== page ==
New private companies under the MCL are required to have at least one director who must be ordinarily resident in the Union or is resident in the Union for at least 183 days in each 12-month period. There is no requirement for the said director to be a Myanmar citizen. Existing companies incorporated under the MCA must ensure that at least one of its directors is a ‘resident’ and if there is none, the company has an obligation to appoint one ‘resident’ director within a year from the coming into effect of the MCL. Public companies, on the other, are required to have at least three directors, and one of which must be a Myanmar citizen and a resident in Myanmar.
The MCL has explicitly laid down a comprehensive set of directors’ duties, which are generally in line with common law principles and international corporate governance frameworks. Some of the main duties imposed on directors are:
- duty to act with care and diligence;
- duty to act in good faith in the company’s best interest;
- duty regarding use of position;
- duty regarding use of information;
- duty to comply with the New Companies Law and constitution;
- duty to avoid reckless trading;
- duty in relation to obligations (of a company); and
- duty to disclose certain interests.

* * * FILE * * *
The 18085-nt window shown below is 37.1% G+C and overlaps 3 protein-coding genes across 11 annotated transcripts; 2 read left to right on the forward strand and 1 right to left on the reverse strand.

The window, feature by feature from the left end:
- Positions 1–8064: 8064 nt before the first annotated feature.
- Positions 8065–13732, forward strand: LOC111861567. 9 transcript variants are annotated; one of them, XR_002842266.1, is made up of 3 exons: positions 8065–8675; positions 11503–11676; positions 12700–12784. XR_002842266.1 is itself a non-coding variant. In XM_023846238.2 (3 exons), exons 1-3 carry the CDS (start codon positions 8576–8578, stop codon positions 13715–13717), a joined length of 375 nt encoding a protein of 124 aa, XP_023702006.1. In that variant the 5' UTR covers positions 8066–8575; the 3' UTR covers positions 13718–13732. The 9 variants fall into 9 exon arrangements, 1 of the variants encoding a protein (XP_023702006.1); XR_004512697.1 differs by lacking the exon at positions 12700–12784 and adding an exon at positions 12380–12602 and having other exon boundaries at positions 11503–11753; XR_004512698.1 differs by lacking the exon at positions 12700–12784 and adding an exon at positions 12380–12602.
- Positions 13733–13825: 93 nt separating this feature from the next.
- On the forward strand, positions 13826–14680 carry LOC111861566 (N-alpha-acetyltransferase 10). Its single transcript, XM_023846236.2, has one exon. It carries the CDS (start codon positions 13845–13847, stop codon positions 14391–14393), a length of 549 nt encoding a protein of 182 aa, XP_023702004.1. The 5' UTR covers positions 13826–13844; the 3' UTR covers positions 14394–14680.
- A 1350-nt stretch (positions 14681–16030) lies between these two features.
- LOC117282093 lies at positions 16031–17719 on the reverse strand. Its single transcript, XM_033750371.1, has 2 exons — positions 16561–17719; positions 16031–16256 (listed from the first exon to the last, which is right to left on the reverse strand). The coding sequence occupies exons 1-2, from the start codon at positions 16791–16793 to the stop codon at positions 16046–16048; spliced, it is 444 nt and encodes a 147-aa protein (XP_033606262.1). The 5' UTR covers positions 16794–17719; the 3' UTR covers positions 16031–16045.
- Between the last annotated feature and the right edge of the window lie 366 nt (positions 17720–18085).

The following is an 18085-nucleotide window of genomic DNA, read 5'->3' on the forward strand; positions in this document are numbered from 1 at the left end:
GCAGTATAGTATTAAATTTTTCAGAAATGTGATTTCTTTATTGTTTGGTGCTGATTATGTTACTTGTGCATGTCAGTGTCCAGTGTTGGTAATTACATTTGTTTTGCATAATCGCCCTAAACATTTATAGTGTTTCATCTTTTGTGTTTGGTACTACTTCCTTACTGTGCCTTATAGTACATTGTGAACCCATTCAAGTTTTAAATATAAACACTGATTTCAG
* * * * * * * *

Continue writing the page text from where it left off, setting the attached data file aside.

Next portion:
A ‘Small Company’ under the MCL has been defined as a company, other than a public company or subsidiary of a public company, which has less than 30 employees with an annual revenue of less than MMK50 million in aggregate in a year. Small Companies under the MCL are exempted from certain legal reporting and meeting requirements. For instance, a small company does not need to hold an annual general meeting or file an annual financial statement. They are also not required to audit their financial statements under the MCL.
Registration of Charge and Mortgage
The new MCL expressly provides that the registration of charge and mortgage under the MCL are no longer taken to breach, nor be restricted by the Transfer of Immoveable Property Restriction Act 1987 (or any laws with similar effects). Although there is no express language in the MCL to state that foreign companies are allowed to take security over immovable property, a wide interpretation of the new Law will suggest so.
DICA has also introduced a new electronic registry system called “MyCO” or the Myanmar Companies Online registry system which will be launched on 1st August 2018. It announced that the Myanmar Companies (Electronic Registry System and Miscellaneous Matters) Regulations 2018 will come into effect on 1 August 2018. All existing companies incorporated under the MCA will be required to re-register themselves online within six months from the coming into force of the MCL. DICA will be temporarily closed and registrations suspended between 23 – 31 July to allow for the implementation of MyCo. If an existing company fails to re-register using MyCo before the deadline then, the Registrar may strike its name from the register and announce the company’s dissolution.
The coming into effect of the new MCL is a much welcome move by the Myanmar government as the MCL is intended to significantly enhance the ease of doing business in Myanmar for both local and foreign investors. It also intended to pave the way for foreign investors to access the Yangon Stock Exchange (albeit limited to 35% shareholding) and consequently, help Myanmar companies raise funds through the capital markets.